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The first day gitters.

post #1 of 9
Thread Starter 
Hi everyone,
I'm one of the new guys and wanted your valuble insight.

I'm a guy who loves good quality food. I love talking about food, I love cooking food and most importantly I love eating food.

Anyhow, I've never spent anytime in a professional kitchen, but I'm planning on going to culinary school in January if things go the way I want. Because of this, I sought out an opportunity in a kitchen so that I can get a head start. I'm excited to say that I found what seems like a wonderful place with well respected chefs. The Sous Chef wants me to come in and give it a go. He says if I like what I see, he'll give me an opportunity because of my desire. This totally excites me; I'm just really, really nervous. He knows I'm green and all, but I feel like I'm going to be a hindrance, i.e. nobody is going to want me in their way on a busy dinner service... Are the seasoned line cooks receptive to the new guys? What should I expect my very first day?

Thanks guys!
post #2 of 9
Hey gitters,

I think the best thing you can do is Look listen show that your keen and show that you Have passion try to have constant awareness' on what is going on around you ask lots of questions is always good also i recommend 2 books

Larousse Gastronomique
The first edition (1938) was edited by Prosper Montagné, with prefaces by Georges Auguste Escoffier and Philéas Gilbert. Gilbert was a collaborator in the creation of this book as well as Le Guide Culinaire with Escoffier leading to some cross-over with the two books and causing Escoffier to note when he was asked to write the preface that he could “see with my own eyes, and Montagné cannot hide from me the fact that he has used Le Guide as a basis for his new book, and certainly used numerous recipes.”

Le Répertoire de La Cuisine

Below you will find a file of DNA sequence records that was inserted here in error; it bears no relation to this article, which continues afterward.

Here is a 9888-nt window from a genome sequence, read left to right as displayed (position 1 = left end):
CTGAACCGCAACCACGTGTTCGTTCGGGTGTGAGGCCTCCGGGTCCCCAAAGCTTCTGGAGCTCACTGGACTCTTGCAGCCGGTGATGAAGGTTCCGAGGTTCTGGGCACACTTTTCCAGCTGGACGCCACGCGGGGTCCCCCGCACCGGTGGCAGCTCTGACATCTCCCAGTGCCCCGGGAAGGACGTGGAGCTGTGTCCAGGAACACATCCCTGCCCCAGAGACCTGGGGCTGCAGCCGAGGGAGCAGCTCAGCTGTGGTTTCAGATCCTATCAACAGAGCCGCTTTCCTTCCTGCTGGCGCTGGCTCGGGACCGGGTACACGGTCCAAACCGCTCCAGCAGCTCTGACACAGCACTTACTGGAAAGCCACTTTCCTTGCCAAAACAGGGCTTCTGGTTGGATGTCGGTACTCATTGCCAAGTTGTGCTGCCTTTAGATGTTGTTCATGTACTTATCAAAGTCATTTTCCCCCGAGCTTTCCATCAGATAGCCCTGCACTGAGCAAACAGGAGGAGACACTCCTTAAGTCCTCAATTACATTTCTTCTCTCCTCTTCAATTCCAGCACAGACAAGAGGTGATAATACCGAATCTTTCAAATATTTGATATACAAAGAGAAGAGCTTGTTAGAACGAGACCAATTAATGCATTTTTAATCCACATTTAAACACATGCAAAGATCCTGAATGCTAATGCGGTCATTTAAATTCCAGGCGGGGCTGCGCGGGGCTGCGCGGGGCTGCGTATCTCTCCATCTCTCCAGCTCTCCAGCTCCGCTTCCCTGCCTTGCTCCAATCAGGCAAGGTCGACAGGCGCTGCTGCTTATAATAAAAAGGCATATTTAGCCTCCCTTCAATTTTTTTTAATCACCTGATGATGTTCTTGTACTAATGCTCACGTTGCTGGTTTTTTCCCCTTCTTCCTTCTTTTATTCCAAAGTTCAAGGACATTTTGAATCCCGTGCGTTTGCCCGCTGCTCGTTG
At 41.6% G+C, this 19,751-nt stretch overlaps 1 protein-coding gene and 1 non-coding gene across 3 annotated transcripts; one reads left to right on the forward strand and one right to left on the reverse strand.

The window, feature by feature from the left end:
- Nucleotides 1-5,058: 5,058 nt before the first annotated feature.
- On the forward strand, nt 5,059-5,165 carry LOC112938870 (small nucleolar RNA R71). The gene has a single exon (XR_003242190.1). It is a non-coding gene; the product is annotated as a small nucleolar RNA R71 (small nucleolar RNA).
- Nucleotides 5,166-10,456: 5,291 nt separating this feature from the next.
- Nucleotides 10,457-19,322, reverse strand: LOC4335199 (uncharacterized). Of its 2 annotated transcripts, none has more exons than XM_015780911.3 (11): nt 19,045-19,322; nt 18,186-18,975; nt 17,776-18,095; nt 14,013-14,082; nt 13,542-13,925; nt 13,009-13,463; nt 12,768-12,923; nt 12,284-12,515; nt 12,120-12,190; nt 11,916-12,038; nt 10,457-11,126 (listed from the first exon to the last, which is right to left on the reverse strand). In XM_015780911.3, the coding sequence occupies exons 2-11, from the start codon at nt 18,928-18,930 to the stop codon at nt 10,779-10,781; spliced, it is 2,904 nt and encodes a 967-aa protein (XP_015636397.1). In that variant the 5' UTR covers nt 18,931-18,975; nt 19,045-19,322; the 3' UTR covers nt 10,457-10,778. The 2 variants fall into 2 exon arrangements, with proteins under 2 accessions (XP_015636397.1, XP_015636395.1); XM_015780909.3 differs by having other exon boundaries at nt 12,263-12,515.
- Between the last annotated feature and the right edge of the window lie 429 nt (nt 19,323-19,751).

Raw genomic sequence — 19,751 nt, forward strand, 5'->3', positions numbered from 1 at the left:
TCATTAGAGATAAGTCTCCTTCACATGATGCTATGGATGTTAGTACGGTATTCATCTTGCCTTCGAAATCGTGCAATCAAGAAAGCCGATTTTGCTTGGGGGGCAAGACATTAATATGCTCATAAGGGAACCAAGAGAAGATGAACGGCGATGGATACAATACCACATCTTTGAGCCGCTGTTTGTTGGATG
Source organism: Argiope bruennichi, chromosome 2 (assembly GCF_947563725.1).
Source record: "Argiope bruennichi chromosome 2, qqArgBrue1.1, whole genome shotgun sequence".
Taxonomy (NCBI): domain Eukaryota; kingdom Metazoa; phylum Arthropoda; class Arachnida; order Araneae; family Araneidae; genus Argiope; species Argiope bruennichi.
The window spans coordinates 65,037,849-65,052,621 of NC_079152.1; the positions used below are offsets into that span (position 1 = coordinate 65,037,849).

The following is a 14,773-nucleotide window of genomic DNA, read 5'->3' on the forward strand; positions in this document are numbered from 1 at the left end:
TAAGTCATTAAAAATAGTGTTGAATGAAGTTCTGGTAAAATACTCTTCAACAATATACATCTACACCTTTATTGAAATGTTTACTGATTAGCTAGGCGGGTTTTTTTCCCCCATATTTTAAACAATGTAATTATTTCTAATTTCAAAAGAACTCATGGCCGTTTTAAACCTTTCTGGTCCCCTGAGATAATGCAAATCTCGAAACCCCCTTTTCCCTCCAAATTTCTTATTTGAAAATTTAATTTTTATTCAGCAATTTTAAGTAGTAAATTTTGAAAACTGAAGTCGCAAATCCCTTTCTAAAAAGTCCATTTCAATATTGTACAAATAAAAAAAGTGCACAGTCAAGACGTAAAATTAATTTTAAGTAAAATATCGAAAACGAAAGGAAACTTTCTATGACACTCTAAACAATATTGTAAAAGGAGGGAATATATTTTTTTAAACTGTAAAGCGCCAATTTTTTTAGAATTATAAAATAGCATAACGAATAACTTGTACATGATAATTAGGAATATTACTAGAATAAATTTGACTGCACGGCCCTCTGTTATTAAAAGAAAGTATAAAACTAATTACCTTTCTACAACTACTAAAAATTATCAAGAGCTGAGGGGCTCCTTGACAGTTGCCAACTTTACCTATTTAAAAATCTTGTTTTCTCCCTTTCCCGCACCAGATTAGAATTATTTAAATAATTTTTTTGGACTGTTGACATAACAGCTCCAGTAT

Le Répertoire de La Cuisine by Louis Saulnier, is a reference book available in the original French and in English translations. Several editions are in circulation, such as the Canterbury Press (Westminster, Maryland) translation of 1961, or the Barron's Educational Series edition of 1976.

We don't have line cooks here in australia but i have ran a cold larder and a desert section in a upmarket fine dining restaurant in my first year cooking i am currently in my second year of my apprenticeship but no one expects you to be superman on your first night
post #3 of 9
Hi, Nick. Nervous energy is a great motivator. So, you asked about the the other guys on the line... well, that can go many different ways. Some may be nurturing and helpful. Some may not talk to you. And some will be a combination of the two. A commercial kitchen is a hectic place with much to get done in little time and, usually, a tight space. I would listen, listen, listen. Keep a notebook in your pocket and write down everything. Careful with "I think..." or "I know..." Let everybody teach you, even if the advice is a bit misguided. As for the book suggestions, I would maybe start a little less aggressively. Le Répertoire and Gastronomique are pretty tough reads for the most seasoned veterans. Read whatever you think you can understand and then practice.